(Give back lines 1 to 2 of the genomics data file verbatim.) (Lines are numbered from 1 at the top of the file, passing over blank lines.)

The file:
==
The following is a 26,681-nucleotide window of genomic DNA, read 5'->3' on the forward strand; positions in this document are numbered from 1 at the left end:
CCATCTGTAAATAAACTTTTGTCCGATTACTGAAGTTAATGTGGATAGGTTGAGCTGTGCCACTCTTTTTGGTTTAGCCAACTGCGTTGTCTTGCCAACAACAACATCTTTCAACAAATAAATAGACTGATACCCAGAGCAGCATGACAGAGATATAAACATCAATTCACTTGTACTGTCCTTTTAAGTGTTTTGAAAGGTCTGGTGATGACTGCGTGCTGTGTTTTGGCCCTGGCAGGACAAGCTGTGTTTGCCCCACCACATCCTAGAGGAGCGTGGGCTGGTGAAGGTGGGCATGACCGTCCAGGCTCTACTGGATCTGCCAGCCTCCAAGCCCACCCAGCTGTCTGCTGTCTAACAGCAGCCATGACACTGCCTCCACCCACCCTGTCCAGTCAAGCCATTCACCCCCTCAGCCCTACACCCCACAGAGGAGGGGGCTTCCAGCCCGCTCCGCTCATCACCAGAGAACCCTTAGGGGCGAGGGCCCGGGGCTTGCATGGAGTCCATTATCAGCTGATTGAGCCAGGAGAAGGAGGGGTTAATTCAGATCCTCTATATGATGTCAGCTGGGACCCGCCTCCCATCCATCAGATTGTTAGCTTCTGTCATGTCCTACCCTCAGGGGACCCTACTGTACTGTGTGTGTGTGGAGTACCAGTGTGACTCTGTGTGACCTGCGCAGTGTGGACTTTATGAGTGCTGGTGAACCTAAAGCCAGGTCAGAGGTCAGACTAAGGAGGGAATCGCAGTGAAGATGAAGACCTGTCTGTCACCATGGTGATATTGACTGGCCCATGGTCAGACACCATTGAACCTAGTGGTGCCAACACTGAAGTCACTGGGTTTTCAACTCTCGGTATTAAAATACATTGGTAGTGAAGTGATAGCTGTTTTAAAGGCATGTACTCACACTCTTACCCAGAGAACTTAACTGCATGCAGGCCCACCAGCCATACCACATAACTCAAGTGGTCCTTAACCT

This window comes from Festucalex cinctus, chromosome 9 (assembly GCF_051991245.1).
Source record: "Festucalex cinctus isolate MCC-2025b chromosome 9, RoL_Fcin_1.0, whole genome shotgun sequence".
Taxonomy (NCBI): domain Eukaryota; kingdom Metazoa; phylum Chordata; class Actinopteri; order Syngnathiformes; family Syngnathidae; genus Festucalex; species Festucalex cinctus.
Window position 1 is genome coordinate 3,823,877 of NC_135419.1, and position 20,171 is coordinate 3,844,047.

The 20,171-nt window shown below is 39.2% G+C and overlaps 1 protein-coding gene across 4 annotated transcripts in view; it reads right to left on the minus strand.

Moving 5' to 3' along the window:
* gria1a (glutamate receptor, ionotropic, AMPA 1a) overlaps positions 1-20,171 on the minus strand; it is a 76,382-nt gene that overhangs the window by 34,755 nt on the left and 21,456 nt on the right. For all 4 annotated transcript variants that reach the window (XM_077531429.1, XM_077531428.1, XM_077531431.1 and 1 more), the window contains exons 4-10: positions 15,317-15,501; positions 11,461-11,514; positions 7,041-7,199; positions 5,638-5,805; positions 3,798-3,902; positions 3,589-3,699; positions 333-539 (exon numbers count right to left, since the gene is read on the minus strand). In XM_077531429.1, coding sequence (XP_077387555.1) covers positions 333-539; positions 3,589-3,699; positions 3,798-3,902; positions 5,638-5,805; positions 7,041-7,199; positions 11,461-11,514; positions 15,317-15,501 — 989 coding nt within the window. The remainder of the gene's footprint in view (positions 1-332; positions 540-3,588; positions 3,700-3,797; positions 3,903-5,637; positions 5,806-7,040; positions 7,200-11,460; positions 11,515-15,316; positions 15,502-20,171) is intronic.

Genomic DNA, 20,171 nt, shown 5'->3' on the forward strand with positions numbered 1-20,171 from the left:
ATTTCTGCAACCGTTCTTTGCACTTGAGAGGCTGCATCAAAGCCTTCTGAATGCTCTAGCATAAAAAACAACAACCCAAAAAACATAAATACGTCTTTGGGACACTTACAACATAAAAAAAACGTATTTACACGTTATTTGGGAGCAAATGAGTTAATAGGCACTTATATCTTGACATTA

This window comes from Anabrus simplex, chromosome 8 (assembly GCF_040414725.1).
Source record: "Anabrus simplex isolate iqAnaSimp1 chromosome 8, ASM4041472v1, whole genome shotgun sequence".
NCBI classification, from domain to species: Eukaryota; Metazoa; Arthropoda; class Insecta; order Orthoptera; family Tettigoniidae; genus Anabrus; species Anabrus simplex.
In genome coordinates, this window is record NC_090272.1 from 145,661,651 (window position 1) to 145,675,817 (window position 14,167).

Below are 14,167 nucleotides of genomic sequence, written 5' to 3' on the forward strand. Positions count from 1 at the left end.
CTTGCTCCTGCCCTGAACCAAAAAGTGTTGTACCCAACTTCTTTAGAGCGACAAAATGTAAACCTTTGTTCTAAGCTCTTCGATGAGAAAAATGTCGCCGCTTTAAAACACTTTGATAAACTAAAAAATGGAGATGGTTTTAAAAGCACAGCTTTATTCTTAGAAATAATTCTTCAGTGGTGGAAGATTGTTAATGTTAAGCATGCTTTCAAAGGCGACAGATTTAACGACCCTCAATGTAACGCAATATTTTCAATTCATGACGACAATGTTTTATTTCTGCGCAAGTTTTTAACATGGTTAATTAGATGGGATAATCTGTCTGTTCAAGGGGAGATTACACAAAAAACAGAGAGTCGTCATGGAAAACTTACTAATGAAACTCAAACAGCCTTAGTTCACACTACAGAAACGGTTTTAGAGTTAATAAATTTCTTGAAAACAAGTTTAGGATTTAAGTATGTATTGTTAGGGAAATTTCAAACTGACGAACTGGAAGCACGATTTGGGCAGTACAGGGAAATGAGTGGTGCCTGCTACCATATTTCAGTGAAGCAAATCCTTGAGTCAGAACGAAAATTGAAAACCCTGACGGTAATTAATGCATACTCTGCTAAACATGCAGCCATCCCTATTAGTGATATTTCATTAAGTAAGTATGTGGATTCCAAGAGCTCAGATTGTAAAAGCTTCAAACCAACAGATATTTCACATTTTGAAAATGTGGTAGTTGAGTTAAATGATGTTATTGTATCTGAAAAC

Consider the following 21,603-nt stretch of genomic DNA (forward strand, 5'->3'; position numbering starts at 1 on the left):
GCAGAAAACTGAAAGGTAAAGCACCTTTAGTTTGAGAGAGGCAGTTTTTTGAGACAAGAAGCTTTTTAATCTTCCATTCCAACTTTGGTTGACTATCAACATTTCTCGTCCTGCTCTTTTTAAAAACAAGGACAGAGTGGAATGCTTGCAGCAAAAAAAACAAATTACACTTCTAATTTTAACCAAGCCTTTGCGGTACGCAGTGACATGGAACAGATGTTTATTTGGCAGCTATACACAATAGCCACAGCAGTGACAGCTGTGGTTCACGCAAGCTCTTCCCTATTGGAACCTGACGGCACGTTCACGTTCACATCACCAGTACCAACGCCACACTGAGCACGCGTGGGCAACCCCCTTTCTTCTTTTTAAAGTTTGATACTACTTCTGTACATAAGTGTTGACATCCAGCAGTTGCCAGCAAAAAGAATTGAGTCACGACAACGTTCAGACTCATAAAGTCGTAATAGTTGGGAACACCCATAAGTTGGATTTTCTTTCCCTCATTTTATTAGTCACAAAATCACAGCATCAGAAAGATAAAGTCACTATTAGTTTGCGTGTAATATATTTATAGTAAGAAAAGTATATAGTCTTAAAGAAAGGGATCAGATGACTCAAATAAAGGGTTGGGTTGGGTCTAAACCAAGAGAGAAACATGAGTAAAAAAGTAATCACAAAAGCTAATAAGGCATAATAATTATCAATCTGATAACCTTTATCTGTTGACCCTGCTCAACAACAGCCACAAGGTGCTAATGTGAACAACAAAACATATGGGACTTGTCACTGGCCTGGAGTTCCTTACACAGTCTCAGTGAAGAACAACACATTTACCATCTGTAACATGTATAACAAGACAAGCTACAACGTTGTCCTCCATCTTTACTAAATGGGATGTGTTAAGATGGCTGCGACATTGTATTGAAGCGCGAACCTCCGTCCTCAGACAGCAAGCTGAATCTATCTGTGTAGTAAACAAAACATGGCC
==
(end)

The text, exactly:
The following is a 26,681-nucleotide window of genomic DNA, read 5'->3' on the forward strand; positions in this document are numbered from 1 at the left end:
CCATCTGTAAATAAACTTTTGTCCGATTACTGAAGTTAATGTGGATAGGTTGAGCTGTGCCACTCTTTTTGGTTTAGCCAACTGCGTTGTCTTGCCAACAACAACATCTTTCAACAAATAAATAGACTGATACCCAGAGCAGCATGACAGAGATATAAACATCAATTCACTTGTACTGTCCTTTTAAGTGTTTTGAAAGGTCTGGTGATGACTGCGTGCTGTGTTTTGGCCCTGGCAGGACAAGCTGTGTTTGCCCCACCACATCCTAGAGGAGCGTGGGCTGGTGAAGGTGGGCATGACCGTCCAGGCTCTACTGGATCTGCCAGCCTCCAAGCCCACCCAGCTGTCTGCTGTCTAACAGCAGCCATGACACTGCCTCCACCCACCCTGTCCAGTCAAGCCATTCACCCCCTCAGCCCTACACCCCACAGAGGAGGGGGCTTCCAGCCCGCTCCGCTCATCACCAGAGAACCCTTAGGGGCGAGGGCCCGGGGCTTGCATGGAGTCCATTATCAGCTGATTGAGCCAGGAGAAGGAGGGGTTAATTCAGATCCTCTATATGATGTCAGCTGGGACCCGCCTCCCATCCATCAGATTGTTAGCTTCTGTCATGTCCTACCCTCAGGGGACCCTACTGTACTGTGTGTGTGTGGAGTACCAGTGTGACTCTGTGTGACCTGCGCAGTGTGGACTTTATGAGTGCTGGTGAACCTAAAGCCAGGTCAGAGGTCAGACTAAGGAGGGAATCGCAGTGAAGATGAAGACCTGTCTGTCACCATGGTGATATTGACTGGCCCATGGTCAGACACCATTGAACCTAGTGGTGCCAACACTGAAGTCACTGGGTTTTCAACTCTCGGTATTAAAATACATTGGTAGTGAAGTGATAGCTGTTTTAAAGGCATGTACTCACACTCTTACCCAGAGAACTTAACTGCATGCAGGCCCACCAGCCATACCACATAACTCAAGTGGTCCTTAACCT